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Land Trust Shutters Watch Rock Preserve on Weekends to Limit Vandalism, Littering

OLD LYME — Due to an excess of littering and vandalism, the Old Lyme Land Trust will close the Watch Rock Preserve each weekend from now until Labor Day. “We are so sad and frustrated to have to close this preserve, especially this year during the pandemic,” said Ann Gallaher, Chief Steward of the Old Lyme Land Trust. “But the large amount of trash, recurrent vandalism and campfires are too much for an all-volunteer organization to handle.” The parking lot gate will be shut from 7:30 p.m. on Fridays until 8 a.m. on Mondays. According to the Land Trust Board

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Sound View Residents Hire Attorney, Commission Assessment, to Claim Proposed Sewer Fees Exceed Legal Limit

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OLD LYME — The Old Lyme Sewer Coalition, LLC, has hired an attorney and an appraiser to challenge the town’s cost-benefit assessment to pay for the planned installation of sewers in Sound View Beach and Miscellaneous Area B, arguing that the town’s formula violates Connecticut General Statutes §7-249 prohibiting assessments in excess of the benefits accrued to property owners. “The statute states expressly ‘[t]he sum of initial and subsequent assessments shall not exceed the special benefit accruing to the property’ and later repeats this limitation, ‘[n]o assessment shall be made against any property in excess of the special benefit to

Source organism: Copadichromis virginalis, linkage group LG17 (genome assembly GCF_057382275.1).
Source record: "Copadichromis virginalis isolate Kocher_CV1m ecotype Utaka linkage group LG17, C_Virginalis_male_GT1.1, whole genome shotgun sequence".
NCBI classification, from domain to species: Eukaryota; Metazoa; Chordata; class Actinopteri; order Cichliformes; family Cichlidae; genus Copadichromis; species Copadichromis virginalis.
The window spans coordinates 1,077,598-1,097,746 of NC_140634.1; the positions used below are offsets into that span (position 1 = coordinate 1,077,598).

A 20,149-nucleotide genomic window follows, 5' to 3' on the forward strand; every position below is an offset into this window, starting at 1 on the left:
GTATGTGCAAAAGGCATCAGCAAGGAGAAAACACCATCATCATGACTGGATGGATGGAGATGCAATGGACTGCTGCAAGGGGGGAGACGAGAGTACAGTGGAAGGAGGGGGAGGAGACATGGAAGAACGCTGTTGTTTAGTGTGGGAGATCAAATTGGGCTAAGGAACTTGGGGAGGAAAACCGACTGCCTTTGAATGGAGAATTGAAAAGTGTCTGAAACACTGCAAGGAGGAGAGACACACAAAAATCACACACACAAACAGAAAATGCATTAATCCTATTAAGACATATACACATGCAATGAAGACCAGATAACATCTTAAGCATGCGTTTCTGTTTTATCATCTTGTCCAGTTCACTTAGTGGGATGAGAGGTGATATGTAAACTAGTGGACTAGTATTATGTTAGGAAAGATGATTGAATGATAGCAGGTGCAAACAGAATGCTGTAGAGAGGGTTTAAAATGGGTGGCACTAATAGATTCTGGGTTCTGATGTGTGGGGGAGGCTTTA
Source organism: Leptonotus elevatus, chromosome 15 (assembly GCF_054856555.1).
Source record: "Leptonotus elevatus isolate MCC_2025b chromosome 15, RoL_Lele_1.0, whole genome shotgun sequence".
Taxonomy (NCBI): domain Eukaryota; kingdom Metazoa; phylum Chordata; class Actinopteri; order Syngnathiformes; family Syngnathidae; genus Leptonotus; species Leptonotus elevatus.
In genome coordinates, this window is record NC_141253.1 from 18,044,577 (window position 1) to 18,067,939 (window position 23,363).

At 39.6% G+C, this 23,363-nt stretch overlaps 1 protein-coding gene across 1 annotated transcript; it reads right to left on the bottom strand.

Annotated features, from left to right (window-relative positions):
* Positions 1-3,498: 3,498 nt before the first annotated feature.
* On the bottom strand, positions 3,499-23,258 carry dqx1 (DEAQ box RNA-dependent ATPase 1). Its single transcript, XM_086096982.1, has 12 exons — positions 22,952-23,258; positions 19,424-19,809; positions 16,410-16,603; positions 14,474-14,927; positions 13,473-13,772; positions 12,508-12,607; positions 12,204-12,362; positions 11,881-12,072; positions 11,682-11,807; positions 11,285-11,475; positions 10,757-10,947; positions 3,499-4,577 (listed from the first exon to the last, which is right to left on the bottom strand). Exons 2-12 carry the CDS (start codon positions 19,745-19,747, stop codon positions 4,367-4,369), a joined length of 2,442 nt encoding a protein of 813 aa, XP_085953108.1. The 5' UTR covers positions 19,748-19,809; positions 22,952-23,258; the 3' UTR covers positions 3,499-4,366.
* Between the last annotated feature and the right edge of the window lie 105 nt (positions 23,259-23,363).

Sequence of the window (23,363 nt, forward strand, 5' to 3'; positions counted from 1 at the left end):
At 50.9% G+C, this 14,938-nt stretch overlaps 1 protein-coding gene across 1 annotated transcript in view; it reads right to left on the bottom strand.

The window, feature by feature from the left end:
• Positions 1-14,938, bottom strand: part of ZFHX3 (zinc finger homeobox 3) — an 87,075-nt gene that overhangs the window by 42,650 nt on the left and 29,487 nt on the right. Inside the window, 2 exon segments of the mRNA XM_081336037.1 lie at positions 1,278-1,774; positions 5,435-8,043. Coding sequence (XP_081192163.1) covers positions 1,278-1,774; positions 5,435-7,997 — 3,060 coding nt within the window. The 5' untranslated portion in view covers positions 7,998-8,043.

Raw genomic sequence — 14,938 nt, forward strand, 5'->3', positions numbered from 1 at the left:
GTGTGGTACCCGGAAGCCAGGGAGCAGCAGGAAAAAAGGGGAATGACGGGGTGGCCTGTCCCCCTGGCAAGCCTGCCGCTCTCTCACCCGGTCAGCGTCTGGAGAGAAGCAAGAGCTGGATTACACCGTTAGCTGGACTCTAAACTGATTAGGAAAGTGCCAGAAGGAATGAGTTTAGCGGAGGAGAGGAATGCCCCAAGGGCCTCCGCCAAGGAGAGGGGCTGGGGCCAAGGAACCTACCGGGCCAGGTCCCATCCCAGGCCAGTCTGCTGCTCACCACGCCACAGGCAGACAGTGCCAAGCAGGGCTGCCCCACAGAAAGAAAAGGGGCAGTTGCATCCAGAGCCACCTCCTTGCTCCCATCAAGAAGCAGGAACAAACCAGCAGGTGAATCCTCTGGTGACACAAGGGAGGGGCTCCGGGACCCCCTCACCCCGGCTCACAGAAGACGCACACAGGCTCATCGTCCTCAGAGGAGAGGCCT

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Town Reaches Compromise on Private Boat House Near Hains Park in Old Lyme

OLD LYME — A private group of rowers who purchased a property abutting Hains Park to store their shells reached a temporary agreement with the Parks and Recreation Commission on June 4 that will allow limited access to Rogers Lake.  On June 23, 2019, Blood Street Partners, LLC, a group of six rowers, purchased a two-bedroom, 1,350-square-foot house at 176 Boston Post Road for $152,000. The partners’ idea was to construct a two-story storage building for about 24 one- and two-person sculls while keeping the house in place on the .22-acre, commercially-zoned lot.  The partners wanted to portage their sculls,

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Old Lyme Rallies Against Racism and Police Brutality

OLD LYME — Hundreds of protesters carrying signs and chanting in support of black lives and and end to police brutality and systemic racism marched peacefully from Town Hall to the First Congregational Church on Saturday afternoon.  The Rev. Dr. Steven Jungkeit was the first speaker at the podium on the lawn of the church. “All of us feel a whole lot of different things right now — a sense of grief, a sense of mourning, a sense of outrage, a sense of pain and confusion and yes, maybe just maybe a tiny ray of hope that this will be an

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Hiking Trails on McCulloch Property in Old Lyme to Open Today

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OLD LYME — Hiking trails in the McCulloch Family Open Space will open on June 6, which is National Trails Day.  “The bullfrogs are out there. There’s a blue heron that flies over there head constantly and we put a beautiful bench in the meadow. It’s just a great place to hang out, said Amanda Blair, co-chair of the Open Space Commission, by phone Friday.  The McCulloch property has three trails. The Tree in the Gap trail and Yellow trail are accessed from Whippoorwill Road. Red trail begins on Flat Rock Hill Road.  “With these trails that connect to the